There are also some models combining both design paradigms, hoping to gather up the best of both worlds without compromising the end result. Some of them only have their tips bent upwards and this is called “Tip Rocker” as well as “Early Rise”. The rest of the ski has a traditional positive camber design. Some other models go one step beyond and combine the raised up tip and tails with a traditional positive camber. They didn’t scratch their heads a lot when naming this design, which is called “Tip and Tail Rocker”. Those are skis that don’t see their behavior harmed because of a flat/negative camber in the center and they feel more maneuverable on the piste, giving a higher sensation of control, which is the reason why they are perceived safer and more stable than the pure rockers. At the same time they are good skis for off-piste terrain when taking powerful angles which is the benefit of the “reverse” camber shape in their tip and tail. Depending on the model, the end result would feel noticeably different as for the area affected by the rocker raise in relation to the classic camber area. The less rocker the more classic behavior.
Another very important factor to have in mind with this kind of skis are the bindings. Which to use, where to install them, how to, etc. What’s been done for ages is to install the bindings directly on to the ski. No plate, nothing in between the ski and the binding. And we should account on the fact that the ski won’t bend where we have our feet upon. This obviously will affect the flex capacity of the ski, specially when finding hard packed snow. Therefore the ski is not working correctly.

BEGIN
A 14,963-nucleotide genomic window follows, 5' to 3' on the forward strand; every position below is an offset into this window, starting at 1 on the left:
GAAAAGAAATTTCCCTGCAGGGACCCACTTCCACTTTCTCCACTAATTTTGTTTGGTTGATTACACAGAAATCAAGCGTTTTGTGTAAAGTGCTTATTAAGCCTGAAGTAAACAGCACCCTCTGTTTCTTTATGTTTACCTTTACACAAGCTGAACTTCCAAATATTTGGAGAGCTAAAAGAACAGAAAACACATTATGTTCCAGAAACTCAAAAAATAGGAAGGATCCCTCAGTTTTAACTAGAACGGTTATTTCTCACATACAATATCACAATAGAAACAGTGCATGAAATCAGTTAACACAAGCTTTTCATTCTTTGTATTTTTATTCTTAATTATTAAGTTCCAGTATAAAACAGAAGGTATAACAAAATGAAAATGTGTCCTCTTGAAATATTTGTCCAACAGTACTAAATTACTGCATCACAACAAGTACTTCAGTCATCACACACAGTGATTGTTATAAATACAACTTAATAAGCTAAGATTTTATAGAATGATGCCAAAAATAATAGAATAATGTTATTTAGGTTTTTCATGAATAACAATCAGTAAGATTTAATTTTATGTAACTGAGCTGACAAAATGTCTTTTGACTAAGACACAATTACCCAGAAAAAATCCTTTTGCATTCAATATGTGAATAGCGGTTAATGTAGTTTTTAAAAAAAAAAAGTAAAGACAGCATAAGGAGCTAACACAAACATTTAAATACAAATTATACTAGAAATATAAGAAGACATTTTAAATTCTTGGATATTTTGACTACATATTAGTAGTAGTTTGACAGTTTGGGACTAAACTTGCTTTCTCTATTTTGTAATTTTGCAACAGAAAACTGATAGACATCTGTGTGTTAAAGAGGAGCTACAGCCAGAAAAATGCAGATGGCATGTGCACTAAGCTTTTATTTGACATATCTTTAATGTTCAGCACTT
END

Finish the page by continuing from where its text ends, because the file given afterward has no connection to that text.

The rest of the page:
Many will argue that installing a plate would raise the distance between the sole of the ski and the boot’s sole. This means that, with a smaller lateral movement, we could engage the edge more easily. Such effect could be little desired, specially on a combination of quite short radius skis and some particular circumstances, where that could lead to an undesired nailing, trapping our feet in the snow.
Another idea to keep an eye on when mounting the binding directly on the ski is that it can considerably reduce their effectiveness and throw away all DIN specifications as well as the engineering work. Work that does not stop in the bindings. In fact if we look into detail of why the rocker, it clearly shows how preposterous is to not utilize (that is, betray) all these efforts in new designs and new constructions when 50cm at least are left uncompromisingly flat because of installing the binding without any interface. Specially on those models where a combination of classic and new design is taken.
Because of these three important reasons, it is not out of the scope looking for a light plate which will let that back and forth adjustment to the boot-binding pair. There are distinct models with different thickness and forms to choose in between. And last but not least, don’t be confused and choose a raise plate. What is desired is a plate that serves as an interface between the boot-binding system and the ski allowing it to bend freely while letting the binding work at full performance, correcting its position as necessary. We will distinguish these plates from others because they have small rails in the front and rear. Along them, small screws slide allowing the binding to move back and forth absorbing the flex of the ski while retaining their safety system capacity. Some other screws are mounted in a fix position nailing the plate interface to the ski. And just a few of them mount the binding on top of the plate.
Another good option chosen by many users of this kind of skis and catching up as manufacturers are focusing and improving the materials, consists in mounting specific freeride bindings. Those bindings allow a free heel that in combination with special skins letting the skier to climb up the hill gaining a wider access to the mountain, while providing good performance (On Piste-like) in the downhill. To purists mountain skiers many of these bindings result too heavy and inadequate for their use because they are more focused in a ski-mountaineering paradigm. But for those who are focused in the downhill skiing, the freeride bindings are just the way to go.
SkiReviewer’s Buying Skis Guide